Rangers tax appeal a 'resounding success' for HMRC, says expert

Out-Law News | 06 Nov 2015 | 10:10 am | 2 min. read

Payments made to footballers and executives at the former Rangers Football Club (RFC 2012), now in liquidation, were "a mere redirection of emoluments or earnings" which should have been "subject to income tax", a Scottish court has ruled.

The Court of Session said that it was "common sense" that payments made by the club into employee benefit trusts (EBTs), set up on behalf of players and executives, were earnings, and should be taxed as such.

"If the law were otherwise, an employee could readily avoid tax by redirecting income to members of his family to meet outgoings that he would normally pay: for example to a trust for his wife … or to trustees to pay for his children's education or the outgoings on the family home," Lord Drummond Young said.

"[I]t is irrelevant that the redirection is through the medium of trust arrangements. It is equally irrelevant that the trustees who receive the payment, at whatever remove, exercise a genuine discretion as to what happens to the funds. The funds are ultimately derived as consideration for the employee's services, and on that basis they are property to be considered emoluments or earnings," he said.

The decision overturns that of the First-tier tax tribunal, which found that the arrangements were genuine. Its decision was upheld by the Upper Tribunal. Both tribunals found that employees, who were able to draw down money from the EBT in the form of a loan, had no "absolute legal entitlement to the monies", and that the trust could demand repayment of the loan at any time.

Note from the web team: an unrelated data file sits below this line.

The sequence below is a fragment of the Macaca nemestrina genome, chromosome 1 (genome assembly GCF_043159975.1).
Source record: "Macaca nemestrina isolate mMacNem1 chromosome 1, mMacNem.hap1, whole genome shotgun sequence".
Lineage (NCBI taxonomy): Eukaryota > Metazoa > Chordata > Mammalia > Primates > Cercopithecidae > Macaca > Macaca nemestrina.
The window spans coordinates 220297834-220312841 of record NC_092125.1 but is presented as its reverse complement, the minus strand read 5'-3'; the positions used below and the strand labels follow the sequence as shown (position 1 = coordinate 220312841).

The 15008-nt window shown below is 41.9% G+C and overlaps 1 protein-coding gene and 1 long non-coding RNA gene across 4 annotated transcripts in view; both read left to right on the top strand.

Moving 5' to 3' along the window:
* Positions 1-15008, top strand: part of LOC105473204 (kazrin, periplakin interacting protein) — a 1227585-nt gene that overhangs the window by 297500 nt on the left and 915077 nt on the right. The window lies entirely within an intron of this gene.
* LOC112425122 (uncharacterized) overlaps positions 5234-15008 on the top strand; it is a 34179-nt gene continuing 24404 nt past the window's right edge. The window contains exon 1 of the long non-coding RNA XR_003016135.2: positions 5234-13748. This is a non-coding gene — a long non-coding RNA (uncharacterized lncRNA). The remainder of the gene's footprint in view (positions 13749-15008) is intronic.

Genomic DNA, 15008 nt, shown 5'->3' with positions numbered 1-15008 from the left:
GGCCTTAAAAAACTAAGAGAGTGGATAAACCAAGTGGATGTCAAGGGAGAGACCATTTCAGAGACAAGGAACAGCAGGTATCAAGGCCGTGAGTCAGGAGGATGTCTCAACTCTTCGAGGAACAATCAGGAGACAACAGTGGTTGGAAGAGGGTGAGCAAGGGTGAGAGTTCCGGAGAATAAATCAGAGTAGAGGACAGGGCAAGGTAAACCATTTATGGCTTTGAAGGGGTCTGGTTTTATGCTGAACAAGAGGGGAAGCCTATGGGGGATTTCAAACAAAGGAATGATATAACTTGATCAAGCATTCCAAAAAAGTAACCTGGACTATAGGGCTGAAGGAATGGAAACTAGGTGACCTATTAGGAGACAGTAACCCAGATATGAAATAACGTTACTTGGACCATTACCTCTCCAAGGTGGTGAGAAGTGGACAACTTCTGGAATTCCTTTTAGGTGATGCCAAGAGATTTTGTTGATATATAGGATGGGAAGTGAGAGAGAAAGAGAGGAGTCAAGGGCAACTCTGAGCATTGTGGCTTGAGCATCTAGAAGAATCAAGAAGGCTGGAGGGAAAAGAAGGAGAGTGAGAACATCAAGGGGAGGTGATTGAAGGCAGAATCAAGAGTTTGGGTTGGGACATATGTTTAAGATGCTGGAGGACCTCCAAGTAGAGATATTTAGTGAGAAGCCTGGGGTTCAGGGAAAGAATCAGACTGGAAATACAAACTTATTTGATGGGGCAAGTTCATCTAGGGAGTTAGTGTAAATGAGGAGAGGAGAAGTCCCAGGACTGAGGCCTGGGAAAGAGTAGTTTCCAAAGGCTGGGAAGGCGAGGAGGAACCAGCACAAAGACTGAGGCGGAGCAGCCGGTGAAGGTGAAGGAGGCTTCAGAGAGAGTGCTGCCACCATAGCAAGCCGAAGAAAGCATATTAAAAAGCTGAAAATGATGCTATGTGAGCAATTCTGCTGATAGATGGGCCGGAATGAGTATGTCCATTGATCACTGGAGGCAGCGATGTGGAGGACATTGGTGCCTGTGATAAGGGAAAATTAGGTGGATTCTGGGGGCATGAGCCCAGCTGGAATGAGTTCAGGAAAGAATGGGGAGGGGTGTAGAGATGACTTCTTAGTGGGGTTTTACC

Tax expert Paul Noble of Pinsent Masons, the law firm behind Out-Law.com, said that the decision was an "important victory" for HM Revenue and Customs (HMRC), which had challenged the legality of the arrangements through the tribunals and courts.

"To date, the tribunal had not looked favourably on HMRC's arguments, but this decision represents a resounding success in tackling EBT arrangements," he said.

"The decision will be used by HMRC to encourage settlement in a host of other EBT arrangements. The basis of the decision was not the result of a small technicality: rather, the judges' interpretation that 'common sense' should prevail and money received as a result of employee services should be taxable," he said.

He added that the tax authority would be "emboldened" by the decision. "Ultimately it will now look to litigate other EBT cases and use the other weapons in its anti-avoidance arsenal, such as Accelerated Payment Notices and Follower Notices," he said.

An EBT is a legal structure which is usually set up by an employer for the benefit of its employees and directors or their family members. They were historically used by many businesses, particularly hedge funds and banks that used them to manage tax payments on bonuses. HMRC has been targeting the abusive use of these structures for a number of years, as it sees them as a means of artificially lowering income tax and national insurance charges on remuneration to employees.

So-called 'disguised remuneration' rules took effect from 6 April 2011. They were introduced to tackle the use of trusts or other structures by employers as a way of avoiding, deferring or reducing tax liabilities. The rules created a charge to income tax where third party arrangements are used to provide payments in connection with an employee's current, former or future employment. Where this is the case, the amount will usually be deemed employment income which is taxable through pay as you earn (PAYE).

The payments in this case were made by Murray International Holdings (MIH), the then owner of Rangers, and other group companies to employees between 2001 and 2009. The current Rangers Football Club, which was set up after RFC 2012 went into liquidation, is not a party to the case.